Fr Bradley also recalled a curious accomplishment of Paul’s from his time as editor of the Old Clongownian, when he was a scholastic:
In 1955, well-read and highly cultured man that he was and always remained, with full knowledge of what he was doing, he invited a near-contemporary of Joyce to write his reminiscences of the college in the 1890s, in which the writer recalled what he had heard of Joyce at that time. This was the first occasion when any reference had been made to the school’s most famous past pupil for more than fifty years, even his death in 1941, as by then a world-renowned writer, having been passed over without comment in the college magazine and in other Jesuit quarters. Undeterred, not setting out to shock or act as the enfant terrible and draw attention to himself, which was never his way, but judging that it was time and, although even – as it used to be said – ‘a mere scholastic’ (how we wish we had a few more ‘mere scholastics!’) and in his mid-twenties, Paul was quite prepared to break the disapproving silence and begin the process of setting the record straight at last.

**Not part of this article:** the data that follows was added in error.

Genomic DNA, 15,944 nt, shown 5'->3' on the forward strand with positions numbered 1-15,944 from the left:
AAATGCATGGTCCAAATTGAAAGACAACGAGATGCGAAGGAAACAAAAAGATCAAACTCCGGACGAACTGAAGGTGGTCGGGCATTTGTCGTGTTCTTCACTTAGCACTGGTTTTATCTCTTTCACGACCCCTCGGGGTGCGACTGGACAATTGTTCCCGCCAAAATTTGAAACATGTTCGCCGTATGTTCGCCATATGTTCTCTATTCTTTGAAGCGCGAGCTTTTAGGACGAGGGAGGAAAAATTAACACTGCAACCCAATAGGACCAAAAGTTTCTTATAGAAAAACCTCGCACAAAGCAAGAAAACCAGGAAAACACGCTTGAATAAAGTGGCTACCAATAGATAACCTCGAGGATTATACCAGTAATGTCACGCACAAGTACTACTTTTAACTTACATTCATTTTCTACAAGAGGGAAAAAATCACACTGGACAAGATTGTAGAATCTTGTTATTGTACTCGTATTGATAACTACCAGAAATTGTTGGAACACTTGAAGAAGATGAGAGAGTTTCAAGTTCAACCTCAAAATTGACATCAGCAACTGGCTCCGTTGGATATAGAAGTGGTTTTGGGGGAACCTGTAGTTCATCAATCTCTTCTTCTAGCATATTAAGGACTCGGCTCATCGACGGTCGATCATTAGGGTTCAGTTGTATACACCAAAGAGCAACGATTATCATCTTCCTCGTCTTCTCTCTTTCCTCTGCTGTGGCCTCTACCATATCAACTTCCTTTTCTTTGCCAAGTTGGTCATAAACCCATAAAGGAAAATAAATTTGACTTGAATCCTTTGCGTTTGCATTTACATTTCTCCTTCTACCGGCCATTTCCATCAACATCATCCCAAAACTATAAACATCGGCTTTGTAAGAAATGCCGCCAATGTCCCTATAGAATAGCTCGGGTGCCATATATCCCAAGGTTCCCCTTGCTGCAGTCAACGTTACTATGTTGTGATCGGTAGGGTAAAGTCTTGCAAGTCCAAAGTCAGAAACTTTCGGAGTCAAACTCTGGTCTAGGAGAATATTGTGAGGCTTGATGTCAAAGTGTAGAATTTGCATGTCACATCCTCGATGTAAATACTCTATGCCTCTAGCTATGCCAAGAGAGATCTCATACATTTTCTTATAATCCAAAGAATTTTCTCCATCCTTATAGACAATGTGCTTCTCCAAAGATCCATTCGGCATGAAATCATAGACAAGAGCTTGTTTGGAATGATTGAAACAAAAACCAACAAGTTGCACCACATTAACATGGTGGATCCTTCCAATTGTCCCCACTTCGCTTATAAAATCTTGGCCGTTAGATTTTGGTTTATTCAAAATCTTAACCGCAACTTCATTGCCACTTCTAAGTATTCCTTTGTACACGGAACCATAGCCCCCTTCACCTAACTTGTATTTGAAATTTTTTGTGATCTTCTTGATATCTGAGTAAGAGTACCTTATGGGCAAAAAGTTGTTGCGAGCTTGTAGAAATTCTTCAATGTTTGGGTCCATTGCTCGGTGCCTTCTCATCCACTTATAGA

In many ways throughout his Jesuit life, Paul proved himself to be a skilled communicator. He wrote over 300 articles for the Sacred Heart Messenger, about 1700 contributions to Sacred Space, a best-selling book called Changing Children, and many sections of other books and magazines, in psychology, Jesuit history, and spirituality. In 2010 he began working in Irish Jesuit communications, editing Irish Jesuit News and Interfuse, and writing the obituaries of Jesuits.

The enthusiasm which Paul showed in all his work ventures also showed in his more leisurely activities. In particular he was a very keen fisherman, in Ireland, England and even New Zealand, which he loved to visit in the later years of his life.

Ar dheis Dhé go raibh a anam dílis.

Early Education at Cross & Passion, Lytham St Annes; CBS, Great Crosby; Belmont Abbey, Hereford; Wimbledon College, London; St Columb’s Derry; Blackrock College, Dublin
1946-1950 Rathfarnham - Studying Classics at UCD
1950-1953 Pullach, Isartel, Germany - Studying Philosophy at Berchmanskolleg
1953-1955 Clongowes Wood College SJ - Regency : Teacher; CWC Cert in Education
1955-1959 Milltown Park - Studying Theology
1959-1960 Auriesville, NY, USA - Tertianship in Our Lady of the Martyrs